The maximum fine for noncompliance is:
» $24 Million
» €20 Million
» £17 Million
If a data leak happens, a company has 72 hours max to report it or fines will be implemented.
What is the California Consumer Privacy Act of 2018/ AB-375?
The California Consumer Privacy Act (CCPA), if passed would take effect as of January 1, 2020. Ever since the scandal with Cambridge Analytica, where tens of millions of people had their personal information mishandled and abused, the safety of consumers' personal information has been a hot topic. The CCPA is an attempt, like the GDPR, to regulate how companies share, sell, and purchase a person’s personal information online. But that is really where the similarities stop.
Personal information in the CCPA’s definition would include similar aspects of the GDPR with the inclusion of a California state ID/Driver’s license number.
Unlike the GDPR, the CCPA would only be applicable to California residents as long as they stay within California. If a Californian makes his or her way to, say, New Mexico, their personal information would no longer be “in protection” of the CCPA.
The CCPA states in Section 2 paragraph (b) :
“Since California voters approved the right of privacy, the California Legislature has adopted specific mechanisms to safeguard Californians’ privacy, including the Online Privacy Protection Act, the Privacy Rights for California Minors in the Digital World Act, and Shine the Light, a California law intended to give Californians the ‘who, what, where, and when’ of how businesses handle consumers’ personal information.”
What does the CCPA mean by “A California law intended to give Californian’s the ‘who, what, where, and when of how businesses handle consumers’ personal information.”?
“A business that collects a consumer’s personal information shall, at or before the point of collection, inform consumers as to the categories of personal information to be collected and the purposes for which the categories of personal information shall be used. A business shall not collect additional categories of personal information or use personal information collected for additional purposes without providing the consumer with notice consistent with this section.” 3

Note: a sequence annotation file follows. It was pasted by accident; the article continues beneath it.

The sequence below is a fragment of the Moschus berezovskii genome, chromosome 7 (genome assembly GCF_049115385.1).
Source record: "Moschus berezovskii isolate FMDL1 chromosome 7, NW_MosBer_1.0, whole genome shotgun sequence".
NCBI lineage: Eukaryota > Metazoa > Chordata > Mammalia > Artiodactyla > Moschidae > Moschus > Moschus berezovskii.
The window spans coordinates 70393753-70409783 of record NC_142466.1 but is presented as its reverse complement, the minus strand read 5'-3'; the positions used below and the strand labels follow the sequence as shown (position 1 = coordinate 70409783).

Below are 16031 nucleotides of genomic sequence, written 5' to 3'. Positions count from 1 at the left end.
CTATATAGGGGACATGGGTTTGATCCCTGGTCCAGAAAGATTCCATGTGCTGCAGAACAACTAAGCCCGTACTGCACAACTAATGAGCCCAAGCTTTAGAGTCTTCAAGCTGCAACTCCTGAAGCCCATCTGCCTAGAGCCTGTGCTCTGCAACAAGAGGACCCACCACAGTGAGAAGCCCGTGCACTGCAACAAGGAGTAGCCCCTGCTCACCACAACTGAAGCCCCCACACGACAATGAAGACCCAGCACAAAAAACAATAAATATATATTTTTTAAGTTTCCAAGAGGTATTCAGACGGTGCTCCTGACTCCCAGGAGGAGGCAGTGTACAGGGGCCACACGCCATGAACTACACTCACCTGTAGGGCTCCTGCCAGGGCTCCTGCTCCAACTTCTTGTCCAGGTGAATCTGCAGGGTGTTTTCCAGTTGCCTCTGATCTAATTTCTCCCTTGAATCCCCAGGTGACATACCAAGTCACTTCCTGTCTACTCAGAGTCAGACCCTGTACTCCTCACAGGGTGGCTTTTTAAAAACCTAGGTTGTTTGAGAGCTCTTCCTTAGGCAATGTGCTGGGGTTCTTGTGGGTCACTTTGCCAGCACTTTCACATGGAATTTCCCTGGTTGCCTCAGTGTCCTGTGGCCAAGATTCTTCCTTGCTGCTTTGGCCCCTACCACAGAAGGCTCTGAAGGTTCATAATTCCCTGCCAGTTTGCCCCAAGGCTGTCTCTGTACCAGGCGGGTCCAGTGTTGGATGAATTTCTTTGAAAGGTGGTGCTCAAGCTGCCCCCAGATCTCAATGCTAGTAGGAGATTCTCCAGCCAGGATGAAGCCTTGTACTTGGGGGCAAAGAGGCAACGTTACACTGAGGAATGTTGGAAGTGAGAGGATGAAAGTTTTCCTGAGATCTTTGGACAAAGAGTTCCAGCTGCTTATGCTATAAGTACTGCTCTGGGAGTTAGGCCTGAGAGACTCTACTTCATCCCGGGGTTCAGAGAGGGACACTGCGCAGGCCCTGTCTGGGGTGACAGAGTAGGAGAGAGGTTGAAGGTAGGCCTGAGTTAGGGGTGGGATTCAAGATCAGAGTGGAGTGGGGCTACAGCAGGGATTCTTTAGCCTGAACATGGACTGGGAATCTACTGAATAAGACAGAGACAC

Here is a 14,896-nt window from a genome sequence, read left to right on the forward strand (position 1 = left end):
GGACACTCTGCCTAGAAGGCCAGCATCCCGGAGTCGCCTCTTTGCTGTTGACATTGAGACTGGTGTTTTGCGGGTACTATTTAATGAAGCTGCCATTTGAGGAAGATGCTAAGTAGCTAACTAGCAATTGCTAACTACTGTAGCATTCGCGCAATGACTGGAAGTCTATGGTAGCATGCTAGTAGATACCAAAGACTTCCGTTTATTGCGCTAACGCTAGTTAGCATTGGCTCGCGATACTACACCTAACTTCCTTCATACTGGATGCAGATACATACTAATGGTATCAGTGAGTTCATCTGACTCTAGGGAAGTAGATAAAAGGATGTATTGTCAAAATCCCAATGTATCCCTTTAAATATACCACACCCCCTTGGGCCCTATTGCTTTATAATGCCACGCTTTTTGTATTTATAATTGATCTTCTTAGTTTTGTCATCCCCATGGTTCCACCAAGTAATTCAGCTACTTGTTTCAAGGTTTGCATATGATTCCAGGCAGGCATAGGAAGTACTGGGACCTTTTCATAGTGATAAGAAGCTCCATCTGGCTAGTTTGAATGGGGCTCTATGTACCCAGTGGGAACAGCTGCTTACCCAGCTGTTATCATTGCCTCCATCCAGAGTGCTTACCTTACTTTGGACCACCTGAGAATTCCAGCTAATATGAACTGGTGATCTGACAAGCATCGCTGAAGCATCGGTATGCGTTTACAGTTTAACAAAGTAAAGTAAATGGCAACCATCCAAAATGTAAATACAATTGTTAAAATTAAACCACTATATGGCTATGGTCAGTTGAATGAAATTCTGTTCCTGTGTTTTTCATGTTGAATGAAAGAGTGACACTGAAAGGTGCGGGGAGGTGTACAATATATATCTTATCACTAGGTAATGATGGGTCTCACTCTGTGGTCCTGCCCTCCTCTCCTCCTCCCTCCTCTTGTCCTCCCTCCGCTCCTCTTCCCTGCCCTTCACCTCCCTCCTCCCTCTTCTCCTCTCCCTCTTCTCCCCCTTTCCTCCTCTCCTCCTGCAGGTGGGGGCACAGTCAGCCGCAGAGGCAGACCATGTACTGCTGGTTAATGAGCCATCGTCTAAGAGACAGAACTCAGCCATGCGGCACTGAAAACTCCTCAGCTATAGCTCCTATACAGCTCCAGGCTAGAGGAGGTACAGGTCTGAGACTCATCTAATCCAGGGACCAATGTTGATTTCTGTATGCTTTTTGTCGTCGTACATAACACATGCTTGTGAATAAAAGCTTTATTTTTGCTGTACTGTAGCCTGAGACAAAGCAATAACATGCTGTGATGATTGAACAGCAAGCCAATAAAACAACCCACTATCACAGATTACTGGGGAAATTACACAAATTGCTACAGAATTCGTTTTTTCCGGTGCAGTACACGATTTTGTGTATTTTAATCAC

Unlike an EU citizen under GDPR, a business in California can collect a consumer’s personal data without their consent as long as the business informs that they are collecting the information. If requested, the company needs to tell the consumer what information they collected, and if the company sells personal data for “business purposes”, (again if requested) the business would have to inform the consumer who they sold the information to and what information was sold.
Under the CCPA, businesses don’t even have to give consumers the option to opt out. In fact, the only way Californians can opt out and know the who, what, where, and when of their personal data is if they send in a request to the company, who has a full 45-days to get the information to the consumer. The business could extend the 45-days by another 45 days, only as long as they inform the consumer within the first 45-day period.
Section 3. TITLE 1.81.5. California Consumer Privacy Act of 2018 (b).
The term “Business Purposes” has been criticized as having a vague meaning, but it is said to be aimed at companies that deal with the programmatic processes, such as:
» Viewability verification
» Ad serving
» Impression measurement
What’s the difference between the GDPR and the CCPA?
The basic difference between the GDPR and the CCPA is that within California, the citizens have an option to request more transparency from companies in regards to personal data. The GDPR enforces companies to be transparent with the personal data they collect.
FUELX & GDPR & CCPA
For more information on how FuelX is pre-pared for GDPR and CCPA see the link https://fuelx.com/privacy